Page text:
There’s a limited supply of houses available for sale across South Florida and it could get worse before it gets better. Since the pandemic there has been a rush to buy single-family homes at any cost. Depending on the amount of leverage people are using, this could create some issues if an when recent buyers paying peak prices try to sell their properties. Don’t forget that South Florida was ground zero when the housing market crashed last time and excessive debt during the prior boom was the catalyst. The current mortgage rates entice people to take larger risks and that can be dangerous this late in a housing cycle.
Today our charts look at the current market in Greater Fort Lauderdale / Broward County, Florida. The first chart shows the number of houses and condos listed for sale in the area, with 3,492 houses and 7,799 condos listed for sale during the month of August. This chart goes back to 2012 and we haven’t seen inventory levels this low in the single-family home segment during the past nine years.
Average sale prices
The increased demand for houses has driven prices higher. In August the average selling price of a single-family home was $528,622. The highest point during this cycle was $544,134 during the month of February, so it will be interesting to see if we surpass that number this year. Condo properties haven’t seen the same demand levels and the average sale price was $243,083 in August, down from $256,546 in July.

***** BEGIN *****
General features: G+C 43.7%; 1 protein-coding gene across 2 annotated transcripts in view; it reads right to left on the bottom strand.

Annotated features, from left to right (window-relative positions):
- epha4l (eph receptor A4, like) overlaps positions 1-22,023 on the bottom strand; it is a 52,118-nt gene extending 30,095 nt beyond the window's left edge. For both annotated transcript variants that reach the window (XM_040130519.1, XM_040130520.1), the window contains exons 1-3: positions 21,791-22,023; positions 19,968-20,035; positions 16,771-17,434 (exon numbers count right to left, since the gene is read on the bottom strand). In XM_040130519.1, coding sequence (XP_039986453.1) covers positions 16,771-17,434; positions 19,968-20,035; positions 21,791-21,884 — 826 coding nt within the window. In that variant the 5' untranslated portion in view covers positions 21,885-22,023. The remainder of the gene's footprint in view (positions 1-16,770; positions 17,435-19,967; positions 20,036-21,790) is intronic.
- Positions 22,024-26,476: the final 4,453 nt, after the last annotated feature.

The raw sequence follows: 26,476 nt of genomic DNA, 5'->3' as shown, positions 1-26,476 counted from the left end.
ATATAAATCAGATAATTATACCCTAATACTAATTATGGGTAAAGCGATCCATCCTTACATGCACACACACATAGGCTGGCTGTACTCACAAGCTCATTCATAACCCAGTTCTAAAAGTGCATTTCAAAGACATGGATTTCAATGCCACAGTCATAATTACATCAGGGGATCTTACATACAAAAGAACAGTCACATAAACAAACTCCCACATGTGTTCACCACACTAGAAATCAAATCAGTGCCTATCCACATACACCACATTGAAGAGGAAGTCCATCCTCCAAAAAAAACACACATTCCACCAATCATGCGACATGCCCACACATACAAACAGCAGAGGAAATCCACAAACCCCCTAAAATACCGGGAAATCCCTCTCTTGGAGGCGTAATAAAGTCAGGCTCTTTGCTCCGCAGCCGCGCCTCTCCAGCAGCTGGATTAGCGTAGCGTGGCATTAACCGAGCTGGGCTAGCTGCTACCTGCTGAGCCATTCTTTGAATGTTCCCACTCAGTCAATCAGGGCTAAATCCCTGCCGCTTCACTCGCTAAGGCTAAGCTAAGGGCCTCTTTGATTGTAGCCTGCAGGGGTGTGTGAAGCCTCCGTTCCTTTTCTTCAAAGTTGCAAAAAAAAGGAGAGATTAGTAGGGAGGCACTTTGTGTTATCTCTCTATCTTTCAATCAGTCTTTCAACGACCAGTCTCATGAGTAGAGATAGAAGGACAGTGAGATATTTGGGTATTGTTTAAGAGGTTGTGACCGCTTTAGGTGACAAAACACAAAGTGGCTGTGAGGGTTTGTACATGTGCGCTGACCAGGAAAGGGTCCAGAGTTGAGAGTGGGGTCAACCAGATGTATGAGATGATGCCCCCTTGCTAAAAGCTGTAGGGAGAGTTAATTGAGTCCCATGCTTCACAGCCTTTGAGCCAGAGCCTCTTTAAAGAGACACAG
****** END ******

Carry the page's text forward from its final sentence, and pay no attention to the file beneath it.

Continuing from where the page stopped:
Will transaction volume slow?
After a sharp slowdown during the spring lockdown months, the number of closed sales rebounded over the summer. There were only 1,529 closed sales during the month of May, but August doubled that figure with 3,089 closed sales in the house and condo segments combined. The question is whether buyers will keep bidding-up the current supply or decide to sit on the sidelines until the dust settles from this mania.
This next chart shows the average monthly transaction volume since 2012. What happens if there is such a limited supply of houses available for sale that deal volume craters?
Here is a snapshot of the averages for each year included in the chart:
|Average Monthly Transaction Volume|
Limited foreclosure activity
Due to COVID-19 there have been restrictions placed on foreclosures and evictions. This chart shows how new foreclosure filings have been at a standstill since April.
Limited supply of distressed property for sale
There haven’t been many short-sales or REO transactions lately either. Don’t expect these to pick-up anytime soon. This chart shows the correlation between distressed sales and new foreclosure filings.
When COVID-19 caught everyone off guard earlier this year, it was difficult to predict how it would impact South Florida real estate. In our last post, we shed some light on the massive amounts of assistance that was thrown at the crisis. All these programs, coupled with historically low mortgage rates have destroyed affordability and pushed the current housing bubble to extremes.